“What’s a Sidekick? What’s His Job?” by Joan Y. Edwards
Wikipedia says a sidekick is a close companion of the same sex, who is generally regarded as subordinate to the one he accompanies. A villain’s supporters are not called, sidekicks. They are usually called henchmen, minions, or lackeys.
What do I think are traits of a sidekick?
A sidekick is loyal and has predictable behavior. He’ll stick with the protagonist through thick and thin. A sidekick will speak up when he believes the hero is making a mistake. A sidekick acts, even if he’s afraid. He would even die for the protagonist. You can depend on him in the story. He is smart in different areas than the hero.
He has a skill or knowledge that the protagonist needs to reach his goal, but doesn’t have himself. If the hero is optimistic, the sidekick might be pessimistic, and have common sense to offset the hasty decisions of the hero. He has the same or similar morals and beliefs as hero. Neither he nor the hero will kill unless he is forced to do so in self-defense.
Paul Young puts sidekicks in simple categories that make sense to me in his article, “Return of the Sidekick…The Time Is Now.” I added a sidekick and how he worked to fit the job.
- The Assistant Chewbacca was Hans Solo’s assistant. Hans Solo had saved his life, so he would do anything to repay him for this. Chewbacca assists in transporting prisoners, fixing the spaceship, and is asked to rescue everyone for Hans in Star Wars.
- The Best Friend In Harry Potter, Ron Weasley and Hermione Granger are both best friend sidekicks. Usually, sidekicks are the same sex. Hermione is the voice of reason that Harry and Ron listen to. She has advanced magical skills. Ron and Hermione get married in the last book. Ron Weasley is not totally loyal since he leaves for awhile, but he comes back. Their relationship shows the power of three.
- The Brains Dr. Spock was the brains behind many of the plots in Star Trek. He did the thinking that saved Captain Kirk who got angry and thought later.
- The Brawn Fonzie, friend to Richie Cunningham in Happy Days, educates him in street smart ways. He is smarter and stronger than Richie Cunningham.
- Comedy Relief – Barney Fife is Andy Griffith’s sidekick. He is very funny. Andy has to get Barney out of trouble. Andy knew exactly what Barney would do in certain situations. Barney was very predictable.
Well-known and loved fictional book and movie sidekicks:
Main Character: Sidekick
Anne Shirley (Anne of Green Gables): Dianna Barry
Captain Kirk (Star Trek):Dr. Spock
Charlie Bucket (Charlie & the Chocolate Factory): Grandpa Joe
Don Quixote: Sancho Panza
Green Hornet: Kato
Hans Solo (Star Wars): Chewbacca
Henry Huggins: Ribsy
King Arthur: Merlin
Lone Ranger: Tonto –
Peter Pan: Tinkerbell
Pippy Longstocking: Mr. Nilsson, the monkey
Sherlock Holmes: Doctor Watson – always gave the critical piece of evidence Sherlock needed
Winnie the Pooh: Piglet
Captain Gallant: Fuzzy Knight (Playing himself)
Gene Autry: Frog Millhouse (Smiley Burnette)
Roy Rogers: Cookie (Andy Devine)
Andy Griffith: Barney Fife – comedy and created more problems than he helped solve)
Bullwinkle J. Moose: Rocket J. Squirrel – brains and common sense
Fred Flintstone: Barney Rubble – common Sense, calming influence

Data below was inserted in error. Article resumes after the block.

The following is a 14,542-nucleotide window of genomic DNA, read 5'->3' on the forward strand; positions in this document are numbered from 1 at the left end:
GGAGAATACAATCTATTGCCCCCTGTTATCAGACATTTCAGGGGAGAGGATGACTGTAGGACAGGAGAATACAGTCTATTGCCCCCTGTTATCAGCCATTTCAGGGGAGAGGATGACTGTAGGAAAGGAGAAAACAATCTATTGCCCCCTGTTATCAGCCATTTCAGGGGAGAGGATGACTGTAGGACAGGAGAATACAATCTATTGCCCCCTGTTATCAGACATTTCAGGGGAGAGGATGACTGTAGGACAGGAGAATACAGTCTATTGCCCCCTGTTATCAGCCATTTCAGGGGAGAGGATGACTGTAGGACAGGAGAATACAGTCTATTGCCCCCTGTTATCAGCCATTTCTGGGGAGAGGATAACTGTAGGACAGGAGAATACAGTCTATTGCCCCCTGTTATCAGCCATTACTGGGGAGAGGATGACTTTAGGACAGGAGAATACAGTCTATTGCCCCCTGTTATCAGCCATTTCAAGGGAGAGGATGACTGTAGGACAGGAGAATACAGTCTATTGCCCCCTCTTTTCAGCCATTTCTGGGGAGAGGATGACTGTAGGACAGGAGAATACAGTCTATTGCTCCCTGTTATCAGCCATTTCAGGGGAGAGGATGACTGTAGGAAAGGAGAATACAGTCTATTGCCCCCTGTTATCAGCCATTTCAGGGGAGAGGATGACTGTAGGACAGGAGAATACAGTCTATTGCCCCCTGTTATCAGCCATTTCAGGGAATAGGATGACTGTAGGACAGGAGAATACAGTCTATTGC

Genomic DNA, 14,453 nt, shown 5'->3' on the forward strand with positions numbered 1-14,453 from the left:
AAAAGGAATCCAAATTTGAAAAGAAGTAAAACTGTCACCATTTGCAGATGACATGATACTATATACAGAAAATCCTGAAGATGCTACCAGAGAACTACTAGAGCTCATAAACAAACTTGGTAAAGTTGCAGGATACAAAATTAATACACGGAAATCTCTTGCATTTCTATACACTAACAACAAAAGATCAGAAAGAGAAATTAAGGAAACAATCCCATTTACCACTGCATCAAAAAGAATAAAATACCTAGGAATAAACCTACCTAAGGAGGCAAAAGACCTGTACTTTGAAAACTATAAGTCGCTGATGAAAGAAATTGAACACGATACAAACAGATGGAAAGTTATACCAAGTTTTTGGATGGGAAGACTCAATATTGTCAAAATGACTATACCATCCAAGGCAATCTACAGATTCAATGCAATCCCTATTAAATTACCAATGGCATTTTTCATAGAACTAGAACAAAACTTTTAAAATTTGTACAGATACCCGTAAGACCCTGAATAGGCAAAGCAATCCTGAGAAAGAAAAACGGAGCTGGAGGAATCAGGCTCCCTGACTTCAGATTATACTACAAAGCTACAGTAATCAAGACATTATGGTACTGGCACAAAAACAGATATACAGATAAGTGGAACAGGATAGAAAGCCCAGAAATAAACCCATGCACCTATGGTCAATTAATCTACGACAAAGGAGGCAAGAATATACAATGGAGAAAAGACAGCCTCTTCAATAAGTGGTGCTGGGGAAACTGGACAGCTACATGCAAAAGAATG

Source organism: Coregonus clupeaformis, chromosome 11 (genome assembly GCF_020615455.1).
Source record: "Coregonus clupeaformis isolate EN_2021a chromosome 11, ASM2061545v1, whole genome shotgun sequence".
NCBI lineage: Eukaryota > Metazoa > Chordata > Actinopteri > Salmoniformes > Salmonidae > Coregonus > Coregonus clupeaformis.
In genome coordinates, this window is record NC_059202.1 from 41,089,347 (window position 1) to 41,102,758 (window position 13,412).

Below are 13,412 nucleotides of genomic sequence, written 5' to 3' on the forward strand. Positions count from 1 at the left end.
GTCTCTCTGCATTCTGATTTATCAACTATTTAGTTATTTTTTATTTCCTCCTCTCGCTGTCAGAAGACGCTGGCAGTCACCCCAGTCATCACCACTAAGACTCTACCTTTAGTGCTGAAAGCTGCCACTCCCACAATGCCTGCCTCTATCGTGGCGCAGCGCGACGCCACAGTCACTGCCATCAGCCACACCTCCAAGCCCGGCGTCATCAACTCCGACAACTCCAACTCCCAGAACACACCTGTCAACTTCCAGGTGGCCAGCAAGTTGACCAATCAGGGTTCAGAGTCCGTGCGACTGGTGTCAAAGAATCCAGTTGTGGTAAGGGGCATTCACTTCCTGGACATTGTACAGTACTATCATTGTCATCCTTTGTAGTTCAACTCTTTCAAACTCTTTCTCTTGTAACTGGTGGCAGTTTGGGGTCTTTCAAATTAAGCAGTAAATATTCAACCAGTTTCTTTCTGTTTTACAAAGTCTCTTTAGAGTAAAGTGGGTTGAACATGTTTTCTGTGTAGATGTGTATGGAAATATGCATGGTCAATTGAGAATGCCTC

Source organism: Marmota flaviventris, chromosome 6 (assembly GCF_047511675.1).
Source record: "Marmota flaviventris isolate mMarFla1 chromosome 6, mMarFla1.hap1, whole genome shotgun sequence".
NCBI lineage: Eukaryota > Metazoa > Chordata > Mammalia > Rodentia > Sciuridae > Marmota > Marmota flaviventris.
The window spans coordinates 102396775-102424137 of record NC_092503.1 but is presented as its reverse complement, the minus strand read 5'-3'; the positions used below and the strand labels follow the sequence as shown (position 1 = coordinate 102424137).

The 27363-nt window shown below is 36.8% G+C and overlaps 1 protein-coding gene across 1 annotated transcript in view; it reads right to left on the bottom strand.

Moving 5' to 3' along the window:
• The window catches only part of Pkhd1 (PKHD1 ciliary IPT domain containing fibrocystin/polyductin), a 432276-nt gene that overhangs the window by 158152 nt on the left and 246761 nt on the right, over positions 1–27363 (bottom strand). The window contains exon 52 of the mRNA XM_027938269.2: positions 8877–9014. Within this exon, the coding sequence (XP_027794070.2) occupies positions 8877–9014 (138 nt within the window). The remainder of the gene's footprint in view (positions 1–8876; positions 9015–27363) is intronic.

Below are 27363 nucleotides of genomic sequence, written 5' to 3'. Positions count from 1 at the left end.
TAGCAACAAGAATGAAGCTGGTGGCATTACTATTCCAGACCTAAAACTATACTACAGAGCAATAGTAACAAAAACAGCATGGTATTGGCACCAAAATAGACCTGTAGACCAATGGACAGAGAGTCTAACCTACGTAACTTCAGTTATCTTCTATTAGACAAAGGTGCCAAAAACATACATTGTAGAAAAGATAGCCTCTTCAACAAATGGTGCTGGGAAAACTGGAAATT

Inspector Gadget: Penny – brains
Johnny Carson: Ed McMahon – straight guy and friend to Johnny Carson; he laughed with Johnny
Lucille Ball (I Love Lucy): Ethel Mertz – agreed with whatever Lucy said; helped her no matter what
Richie Cunningham (Happy Days): The Fonz, Arthur Herbert Fonzerelli
Resources (I invite you to visit at least 3 of these links. They contain fascinating information about the sidekicks you may know and love.)
- Christopher Bahn, Tasha Robinson, and Scott Tobias. “13 Sidekicks Who Are Cooler Than Their Heroes:” http://www.avclub.com/articles/inventory-13-sidekicks-who-are-cooler-than-their-h,1775/
- Cody Gilley. “What Makes a Good Sidekick:” http://www.gameinformer.com/blogs/members/b/codygilleymcnugget_blog/archive/2010/11/05/whst-makes-a-good-sidekick.aspx
- Dark Lord Plotter LP’s Fanfiction Site. “What Makes a Good Sidekick:” http://forums.darklordpotter.net/showthread.php?t=9090
- Erik Deckers. “Attack of the Disney Sidekicks:” http://www.aladdincentral.org/library/viewstory.php?sid=6
- Little Willow. “Sassy Sidekicks of Children’s Literature:” http://slayground.livejournal.com/129939.html
- Los Angeles Hero Complex. “The Top Ten Sidekicks of All Time:” http://herocomplex.latimes.com/2010/10/10/101010-the-top-10-sidekicks-of-all-time/
- Rick Rockhill. “Seven Famous Sidekicks That Matter:” http://rickrockhill.blogspot.com/2009/03/saturday-seven-famous-sidekicks-that.html
- Rob McLaughlin. “Film and Television’s Trustiest Sidekicks:” http://www.denofgeek.com/movies/575964/film_and_televisions_trustiest_sidekicks.html
- Top Tenz.net. “Top Ten Sidekicks:” http://www.toptenz.net/top-ten-sidekicks.php
I hope you enjoyed reading about these sidekicks. Perhaps you’ll create a sidekick for your next book. They are fun. They help us understand the hero. They keep the hero grounded. I give special thanks to Scarlet Helms, my teacher’s assistant when I taught Kindergarten from 1993-1998, and all my family and friends who unselfishly surround me with their love and support.
I hope that you have a sidekick in real life to believe in you and support you in all of your endeavors.
Please leave the names of your favorite character and sidekick. I’d love to hear about them.
Copyright2012 © Joan Y. Edwards